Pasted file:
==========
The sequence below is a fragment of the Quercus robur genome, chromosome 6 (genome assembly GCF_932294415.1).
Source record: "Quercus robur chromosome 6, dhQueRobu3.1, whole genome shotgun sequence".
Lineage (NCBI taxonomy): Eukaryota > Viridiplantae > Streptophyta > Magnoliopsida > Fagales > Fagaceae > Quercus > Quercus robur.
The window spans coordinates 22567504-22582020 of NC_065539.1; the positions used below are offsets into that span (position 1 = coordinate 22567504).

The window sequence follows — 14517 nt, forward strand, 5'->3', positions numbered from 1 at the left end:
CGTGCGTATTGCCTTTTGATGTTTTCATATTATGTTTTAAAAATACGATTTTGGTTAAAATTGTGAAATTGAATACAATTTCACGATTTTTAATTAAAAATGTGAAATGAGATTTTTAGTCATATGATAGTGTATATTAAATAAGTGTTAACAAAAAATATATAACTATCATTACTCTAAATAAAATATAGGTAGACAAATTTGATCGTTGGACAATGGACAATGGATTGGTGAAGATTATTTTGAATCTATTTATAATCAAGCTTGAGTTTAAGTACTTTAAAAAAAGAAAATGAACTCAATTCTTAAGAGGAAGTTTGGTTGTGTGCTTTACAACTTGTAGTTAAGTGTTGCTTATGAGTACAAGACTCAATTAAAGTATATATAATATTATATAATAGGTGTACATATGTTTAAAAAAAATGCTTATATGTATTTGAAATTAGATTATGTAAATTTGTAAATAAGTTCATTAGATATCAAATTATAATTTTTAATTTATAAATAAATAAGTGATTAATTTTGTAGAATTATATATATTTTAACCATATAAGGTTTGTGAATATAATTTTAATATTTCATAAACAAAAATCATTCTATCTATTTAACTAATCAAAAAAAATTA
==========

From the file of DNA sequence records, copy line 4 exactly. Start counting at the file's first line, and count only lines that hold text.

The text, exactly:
The window spans coordinates 22567504-22582020 of NC_065539.1; the positions used below are offsets into that span (position 1 = coordinate 22567504).